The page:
Monday, July 4, 2022

July 4th Links

  • Berkshire CEO Warren Buffett began buying shares in Occidental earlier this year and has rapidly increased Berkshire’s stake since March. Since mid-June, Berkshire has purchased about 20 million shares. Buffett seems to like buying Occidental shares at a price of $60 or less. Barron’s estimates that Berkshire’s total cost basis for its Occidental stake is around $53 a share, meaning Berkshire now has a paper profit of more than $1 billion. As a holder of more than 10% of Occidental, Berkshire must disclose trades in the stock within two business days via a filing with the Securities and Exchange Commission. The fresh purchases may fuel speculation that Berkshire will add further to its stake and reach 20%, or potentially bid for the entire company. At 20%, Berkshire likely would get a different accounting treatment for Occidental that would let it reflect a proportional share of Occidental’s earnings in its own results. [Barron's]
  • Although it appears that the long cheap Value/short expensive Growth train has indeed left the station, we believe that there is still plenty of track remaining before it reaches its destination. At least until very recently, the insatiable desire for Growth equities had pushed valuation disparities to levels not seen since the peak of the Internet bubble. Unlike that period, however, this one has permeated much more widely, touching all sectors (as we wrote about in April) and all countries. [GMO]
  • In the 2020 election, Hispanic voters moved sharply away from the Democrats. Both Catalist and States of Change (forthcoming) data agree that it was around a 16 point pro-GOP margin shift (two party vote). States of Change data indicate this shift was heavily driven by Hispanic working class voters, whose support for the Democrats declined by 18 points. This pattern could be seen all over the country, not just in states like Florida (working class Hispanic support down 18 margin points) where they fell short but also in states they narrowly won (Arizona down 22 points; Nevada down 15 points). Hispanic voters are overwhelmingly working class, around three-quarters in the States of Change data—higher than among blacks and much higher than among Asians. The working class character of Hispanic voters is even higher in key states like Nevada and Arizona. [The Liberal Patriot]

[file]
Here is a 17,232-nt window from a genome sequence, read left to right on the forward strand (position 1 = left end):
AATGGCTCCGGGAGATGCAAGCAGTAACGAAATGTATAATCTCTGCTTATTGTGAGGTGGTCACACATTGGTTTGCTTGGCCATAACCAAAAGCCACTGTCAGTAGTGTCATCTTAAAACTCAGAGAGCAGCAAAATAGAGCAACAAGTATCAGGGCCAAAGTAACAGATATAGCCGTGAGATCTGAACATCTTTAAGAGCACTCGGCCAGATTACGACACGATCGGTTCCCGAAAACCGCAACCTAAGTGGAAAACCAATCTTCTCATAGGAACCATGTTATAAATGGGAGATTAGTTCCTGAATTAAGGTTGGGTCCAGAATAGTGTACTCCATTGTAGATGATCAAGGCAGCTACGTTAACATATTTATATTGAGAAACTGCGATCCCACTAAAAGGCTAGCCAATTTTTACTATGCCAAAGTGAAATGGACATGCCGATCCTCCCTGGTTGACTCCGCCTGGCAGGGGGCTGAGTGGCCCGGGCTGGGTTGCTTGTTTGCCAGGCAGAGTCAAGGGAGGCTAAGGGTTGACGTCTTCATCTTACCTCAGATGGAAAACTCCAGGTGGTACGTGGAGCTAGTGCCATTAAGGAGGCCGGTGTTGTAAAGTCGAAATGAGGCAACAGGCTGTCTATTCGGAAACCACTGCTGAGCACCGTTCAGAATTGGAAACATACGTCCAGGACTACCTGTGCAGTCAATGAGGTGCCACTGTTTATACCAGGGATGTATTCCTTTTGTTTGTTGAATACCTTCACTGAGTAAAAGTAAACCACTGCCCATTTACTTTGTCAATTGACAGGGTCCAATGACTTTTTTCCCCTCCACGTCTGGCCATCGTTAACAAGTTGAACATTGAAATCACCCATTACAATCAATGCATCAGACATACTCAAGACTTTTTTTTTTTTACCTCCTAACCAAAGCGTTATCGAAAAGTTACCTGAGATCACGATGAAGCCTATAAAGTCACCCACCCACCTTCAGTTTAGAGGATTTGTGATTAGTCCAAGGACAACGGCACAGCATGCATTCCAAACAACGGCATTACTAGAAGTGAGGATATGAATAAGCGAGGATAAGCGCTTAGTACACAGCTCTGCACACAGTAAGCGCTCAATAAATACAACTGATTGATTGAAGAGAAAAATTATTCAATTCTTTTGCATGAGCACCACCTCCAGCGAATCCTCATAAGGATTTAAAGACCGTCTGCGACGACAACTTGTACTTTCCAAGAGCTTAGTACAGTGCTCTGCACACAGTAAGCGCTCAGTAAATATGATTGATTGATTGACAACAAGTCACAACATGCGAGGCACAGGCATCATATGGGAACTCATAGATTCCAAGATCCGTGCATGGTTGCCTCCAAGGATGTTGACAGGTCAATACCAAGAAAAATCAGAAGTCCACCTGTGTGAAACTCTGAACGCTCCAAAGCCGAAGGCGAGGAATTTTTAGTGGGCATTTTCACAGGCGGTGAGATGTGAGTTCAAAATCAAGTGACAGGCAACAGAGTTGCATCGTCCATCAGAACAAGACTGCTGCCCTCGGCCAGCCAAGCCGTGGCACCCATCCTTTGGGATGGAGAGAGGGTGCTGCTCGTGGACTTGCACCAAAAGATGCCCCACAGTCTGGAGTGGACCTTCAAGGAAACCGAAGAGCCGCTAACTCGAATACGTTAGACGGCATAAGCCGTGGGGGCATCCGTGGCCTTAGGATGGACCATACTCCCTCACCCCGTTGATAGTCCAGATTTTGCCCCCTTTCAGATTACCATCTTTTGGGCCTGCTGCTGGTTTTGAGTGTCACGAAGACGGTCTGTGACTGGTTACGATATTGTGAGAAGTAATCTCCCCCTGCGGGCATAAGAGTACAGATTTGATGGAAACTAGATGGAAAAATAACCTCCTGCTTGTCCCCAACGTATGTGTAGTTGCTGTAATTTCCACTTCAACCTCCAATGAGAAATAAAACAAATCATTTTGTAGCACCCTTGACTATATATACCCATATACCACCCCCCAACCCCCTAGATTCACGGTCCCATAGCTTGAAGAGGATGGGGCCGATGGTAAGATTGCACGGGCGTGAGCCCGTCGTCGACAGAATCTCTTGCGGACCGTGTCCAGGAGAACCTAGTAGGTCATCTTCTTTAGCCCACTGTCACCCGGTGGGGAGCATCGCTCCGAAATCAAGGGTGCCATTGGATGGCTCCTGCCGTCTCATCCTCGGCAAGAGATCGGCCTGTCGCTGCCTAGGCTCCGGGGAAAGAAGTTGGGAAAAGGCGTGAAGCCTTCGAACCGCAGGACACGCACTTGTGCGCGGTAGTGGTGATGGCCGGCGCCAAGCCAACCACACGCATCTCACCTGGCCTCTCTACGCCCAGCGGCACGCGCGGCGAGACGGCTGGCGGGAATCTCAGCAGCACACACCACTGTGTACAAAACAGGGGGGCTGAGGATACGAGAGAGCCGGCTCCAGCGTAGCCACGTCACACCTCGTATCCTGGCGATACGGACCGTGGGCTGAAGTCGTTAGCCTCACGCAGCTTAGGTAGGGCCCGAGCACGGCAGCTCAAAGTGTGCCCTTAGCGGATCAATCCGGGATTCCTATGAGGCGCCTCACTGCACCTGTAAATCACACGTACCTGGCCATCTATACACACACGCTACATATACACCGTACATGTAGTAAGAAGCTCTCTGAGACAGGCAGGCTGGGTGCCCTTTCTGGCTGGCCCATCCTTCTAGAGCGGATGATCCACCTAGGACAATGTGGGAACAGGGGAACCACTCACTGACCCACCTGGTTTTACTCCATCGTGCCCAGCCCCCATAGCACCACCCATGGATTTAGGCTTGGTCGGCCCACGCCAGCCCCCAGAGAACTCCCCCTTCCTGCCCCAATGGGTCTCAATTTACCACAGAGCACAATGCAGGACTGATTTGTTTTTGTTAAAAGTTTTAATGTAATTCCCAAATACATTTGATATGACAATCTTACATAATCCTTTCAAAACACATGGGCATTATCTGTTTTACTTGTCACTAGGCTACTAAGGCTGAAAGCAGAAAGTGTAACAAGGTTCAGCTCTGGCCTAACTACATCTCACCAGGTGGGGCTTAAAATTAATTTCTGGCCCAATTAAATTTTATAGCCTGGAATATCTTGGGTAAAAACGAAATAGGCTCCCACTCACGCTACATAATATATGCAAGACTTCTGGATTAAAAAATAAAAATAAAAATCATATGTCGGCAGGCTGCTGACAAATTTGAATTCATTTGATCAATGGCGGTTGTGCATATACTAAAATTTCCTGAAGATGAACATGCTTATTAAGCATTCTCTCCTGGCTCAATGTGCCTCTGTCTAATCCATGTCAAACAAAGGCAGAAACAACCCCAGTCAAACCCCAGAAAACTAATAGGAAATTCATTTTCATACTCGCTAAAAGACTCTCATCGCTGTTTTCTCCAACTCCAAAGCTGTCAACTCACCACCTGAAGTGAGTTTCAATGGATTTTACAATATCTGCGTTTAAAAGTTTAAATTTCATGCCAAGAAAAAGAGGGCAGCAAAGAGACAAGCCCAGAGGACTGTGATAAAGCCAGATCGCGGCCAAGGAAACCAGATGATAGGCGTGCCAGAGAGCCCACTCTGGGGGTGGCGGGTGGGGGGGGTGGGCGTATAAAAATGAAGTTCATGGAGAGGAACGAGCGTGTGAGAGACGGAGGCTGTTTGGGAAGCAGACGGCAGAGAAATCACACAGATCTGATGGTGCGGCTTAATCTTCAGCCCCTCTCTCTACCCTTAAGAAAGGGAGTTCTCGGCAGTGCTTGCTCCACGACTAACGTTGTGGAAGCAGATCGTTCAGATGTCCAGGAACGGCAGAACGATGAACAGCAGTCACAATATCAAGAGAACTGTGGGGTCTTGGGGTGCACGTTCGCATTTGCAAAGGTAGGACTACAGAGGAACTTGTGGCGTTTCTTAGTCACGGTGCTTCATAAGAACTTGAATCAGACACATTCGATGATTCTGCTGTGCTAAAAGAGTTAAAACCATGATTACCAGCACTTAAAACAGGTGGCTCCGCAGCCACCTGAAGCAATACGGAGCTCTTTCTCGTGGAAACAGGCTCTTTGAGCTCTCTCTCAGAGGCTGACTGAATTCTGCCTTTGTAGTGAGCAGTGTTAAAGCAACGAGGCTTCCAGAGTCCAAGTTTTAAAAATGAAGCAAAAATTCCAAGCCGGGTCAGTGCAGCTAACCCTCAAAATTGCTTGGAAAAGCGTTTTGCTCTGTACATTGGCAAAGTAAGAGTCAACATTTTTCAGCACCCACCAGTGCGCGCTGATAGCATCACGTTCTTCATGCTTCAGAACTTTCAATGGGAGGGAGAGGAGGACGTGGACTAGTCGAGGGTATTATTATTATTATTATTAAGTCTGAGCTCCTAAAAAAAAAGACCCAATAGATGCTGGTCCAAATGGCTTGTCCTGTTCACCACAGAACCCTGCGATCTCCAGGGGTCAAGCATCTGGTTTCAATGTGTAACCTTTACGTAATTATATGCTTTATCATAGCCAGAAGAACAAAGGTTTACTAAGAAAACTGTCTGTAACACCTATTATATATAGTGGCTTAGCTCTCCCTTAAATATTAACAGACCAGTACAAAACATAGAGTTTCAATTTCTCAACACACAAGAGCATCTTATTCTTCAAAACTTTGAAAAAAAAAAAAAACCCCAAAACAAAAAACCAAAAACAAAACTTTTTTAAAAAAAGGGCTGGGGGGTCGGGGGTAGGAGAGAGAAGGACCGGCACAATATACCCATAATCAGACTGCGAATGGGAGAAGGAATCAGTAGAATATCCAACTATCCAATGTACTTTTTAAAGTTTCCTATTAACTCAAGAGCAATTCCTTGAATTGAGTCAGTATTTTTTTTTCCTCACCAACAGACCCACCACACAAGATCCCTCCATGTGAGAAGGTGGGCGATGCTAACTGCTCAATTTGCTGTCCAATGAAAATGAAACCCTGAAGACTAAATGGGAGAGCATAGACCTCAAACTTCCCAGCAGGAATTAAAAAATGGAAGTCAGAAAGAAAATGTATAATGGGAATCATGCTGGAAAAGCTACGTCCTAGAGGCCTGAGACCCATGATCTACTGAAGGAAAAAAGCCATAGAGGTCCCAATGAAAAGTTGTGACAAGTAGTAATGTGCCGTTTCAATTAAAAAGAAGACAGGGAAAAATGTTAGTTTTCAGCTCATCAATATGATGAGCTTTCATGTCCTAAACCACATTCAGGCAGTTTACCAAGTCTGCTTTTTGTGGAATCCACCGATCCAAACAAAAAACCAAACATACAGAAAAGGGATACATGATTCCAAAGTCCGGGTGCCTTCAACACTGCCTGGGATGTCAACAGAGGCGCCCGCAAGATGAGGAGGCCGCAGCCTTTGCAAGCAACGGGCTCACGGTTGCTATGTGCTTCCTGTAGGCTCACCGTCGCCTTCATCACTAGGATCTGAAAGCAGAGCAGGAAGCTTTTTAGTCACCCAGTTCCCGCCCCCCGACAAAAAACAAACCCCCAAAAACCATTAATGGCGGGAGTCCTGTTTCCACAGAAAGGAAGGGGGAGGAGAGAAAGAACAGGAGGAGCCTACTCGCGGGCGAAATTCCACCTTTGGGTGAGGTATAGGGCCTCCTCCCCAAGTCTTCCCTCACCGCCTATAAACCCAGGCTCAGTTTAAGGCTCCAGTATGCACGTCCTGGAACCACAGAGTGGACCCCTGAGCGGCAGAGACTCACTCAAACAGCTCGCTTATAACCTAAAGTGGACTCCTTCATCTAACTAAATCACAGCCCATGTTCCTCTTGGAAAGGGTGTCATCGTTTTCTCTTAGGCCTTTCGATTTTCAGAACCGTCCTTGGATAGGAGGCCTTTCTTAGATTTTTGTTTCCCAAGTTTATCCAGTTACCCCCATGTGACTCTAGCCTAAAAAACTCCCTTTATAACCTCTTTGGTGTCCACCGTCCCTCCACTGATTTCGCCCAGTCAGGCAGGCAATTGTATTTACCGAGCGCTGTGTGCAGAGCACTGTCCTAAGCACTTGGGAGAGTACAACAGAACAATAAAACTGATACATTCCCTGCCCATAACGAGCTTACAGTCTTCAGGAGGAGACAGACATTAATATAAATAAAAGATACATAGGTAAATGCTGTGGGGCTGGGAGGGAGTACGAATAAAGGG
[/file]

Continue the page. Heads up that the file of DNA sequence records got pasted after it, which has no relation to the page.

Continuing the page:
• Officially, the FDA contends that Juul failed to provide sufficient evidence for the toxicological safety of its vape pods. It’s arguable, however, that the FDA is undermining the aims of public health to punish the company for past misdeeds and avoid political controversy. “It looks like the FDA searched for a pretext for denying Juul’s products and this is the best they could come up with,” says Clive Bates, a former director of Action on Smoking and Health in the United Kingdom who now advocates for tobacco harm reduction. [Jacob Grier]
  • The Oregon Compulsory Education Act of 1922 would have disallowed parochial schools, including Catholic schools, in that state. The Knights of Columbus challenged the law in court, and, in a landmark 1925 ruling (Pierce v. Society of Sisters), the U.S. Supreme Court struck it down. [wiki]
  • Interestingly, there is almost zero correlation between economic growth and equity returns, over the past 20 years, as well as the 1900-2000 period among 17 developed nations. For example, Latin America has relatively poor GDP/capita, but generally, solid equity returns, while China has grown spectacularly since 1990 while generating low equity returns. This suggests the equity return is more like an equilibrium feature of a negotiation, which varies based on the cultural and legal framework as opposed to anything generated by a representative agent with a standard utility function. This has the nice implication that if the US becomes a basket-case like Argentina, those fortunate enough to have capital will still find equities an attractive investment. [Eric Falkenstein]

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